Lee said that he had contacts who could find out the addresses of these people and could help Lim get this information for S$350 a number.

Between January and April 2017, Lim purportedly paid him S$1,000 in bribes for this purpose.

Lee asked one of his contacts for help in retrieving customer details from telecommunications company Singtel using customers’ mobile phone numbers. The contact was Kelvin Foo Cheek Ann, a retail consultant at Telecom Equipment, a wholly owned subsidiary of Singtel.

He also offered Foo S$20 for each number that Foo checked.

When Foo accepted the offer and sent Lee the addresses, Lee handed them to Lim. The subscribers then reported instances of harassment such as calls, text messages, and people showing up at their homes demanding money to be returned to various people.

Foo was jailed 18 weeks in January last year, while Lim's case is pending before the courts.

Aside from this, Lee acted as an agent and punter for online soccer betting and online lotteries. He had several accounts from various sources and friends, while his friends also placed bets with him.

He pestered one such acquaintance to open a soccer betting account, but when the other man did not use it after some time, Lee pushed him into placing a few soccer bets.


In their sentencing submissions, Deputy Public Prosecutors (DPPs) Timotheus Koh and Senthilkumaran Sabapathy called Lee a “recalcitrant and persistent offender” with “complete disregard for the law”.

Lee had pleaded guilty to 15 charges with another 54 charges taken into consideration for sentencing. Ten of these charges related to him driving while under the lifetime ban, the prosecution noted.

The other charges fell under the Remote Gambling Act, Computer Misuse and Cybersecurity Act, Prevention of Corruption Act and Protection from Harassment Act.

“The sheer multiplicity and variety of the accused’s offences also point to the need for deterrence and retribution,” the DPPs said.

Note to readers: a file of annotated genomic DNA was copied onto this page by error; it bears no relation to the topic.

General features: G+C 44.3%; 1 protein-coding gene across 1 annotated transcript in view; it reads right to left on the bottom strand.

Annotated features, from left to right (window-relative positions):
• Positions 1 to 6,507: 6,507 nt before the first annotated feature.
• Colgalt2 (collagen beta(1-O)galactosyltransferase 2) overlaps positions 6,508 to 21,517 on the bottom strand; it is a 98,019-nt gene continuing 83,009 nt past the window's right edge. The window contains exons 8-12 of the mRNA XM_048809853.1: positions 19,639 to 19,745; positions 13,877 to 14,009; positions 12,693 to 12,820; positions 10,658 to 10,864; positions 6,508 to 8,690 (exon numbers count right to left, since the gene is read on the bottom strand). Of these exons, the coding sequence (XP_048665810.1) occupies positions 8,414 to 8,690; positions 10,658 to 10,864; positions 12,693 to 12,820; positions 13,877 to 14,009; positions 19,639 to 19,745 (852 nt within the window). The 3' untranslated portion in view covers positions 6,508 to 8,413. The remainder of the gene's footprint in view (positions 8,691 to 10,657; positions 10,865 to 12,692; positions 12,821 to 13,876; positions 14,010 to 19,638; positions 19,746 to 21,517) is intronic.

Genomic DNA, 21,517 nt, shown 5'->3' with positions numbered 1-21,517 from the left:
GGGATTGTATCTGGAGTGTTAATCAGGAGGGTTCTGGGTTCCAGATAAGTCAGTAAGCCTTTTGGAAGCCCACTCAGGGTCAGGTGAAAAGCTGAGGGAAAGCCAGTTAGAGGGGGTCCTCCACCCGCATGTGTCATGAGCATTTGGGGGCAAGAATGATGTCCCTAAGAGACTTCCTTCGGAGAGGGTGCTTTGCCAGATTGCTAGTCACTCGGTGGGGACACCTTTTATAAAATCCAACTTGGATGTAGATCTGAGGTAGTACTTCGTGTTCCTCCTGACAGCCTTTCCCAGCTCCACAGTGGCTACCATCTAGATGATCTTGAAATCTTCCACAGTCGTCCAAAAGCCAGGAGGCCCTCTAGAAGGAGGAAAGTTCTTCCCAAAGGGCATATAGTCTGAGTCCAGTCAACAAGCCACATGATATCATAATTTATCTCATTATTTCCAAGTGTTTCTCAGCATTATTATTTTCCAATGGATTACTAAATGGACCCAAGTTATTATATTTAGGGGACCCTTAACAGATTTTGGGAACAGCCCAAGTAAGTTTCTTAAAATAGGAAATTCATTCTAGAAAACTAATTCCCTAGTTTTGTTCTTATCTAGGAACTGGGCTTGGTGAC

In mitigation, Lee’s defence counsel Jeremy Pereira from Withers KhattarWong said that they made no excuses for what he had done and it was a “situation where he was digging a deeper hole for himself as it went on”.

Mr Pereira told the court that he had been hired when Lee was re-arrested for his newest driving offences and remanded.

“It kind of… sobered him. He was really forced to look at what he had done… From that point onwards, he recognised that he had to bear full responsibility for his actions without further excuses,” the lawyer added.

Mr Pereira further argued that Lee had learned his lesson and that being in prison had been a “sobering experience”.

Lee's family is “living with the consequences of his mistakes”, with his wife and children having moved to Japan, the lawyer said.

District Judge Kamala Ponnampalam told the court that while it was heartening that Lee appears contrite, this could “easily be said to be one of the worst types of offending behaviour that the court has seen in recent times”.

“The sentence must reflect the severity of his offences,” the judge added.

Related topics

Lee Cheng Yan court crime dangerous driving gambling bribery harassment Maserati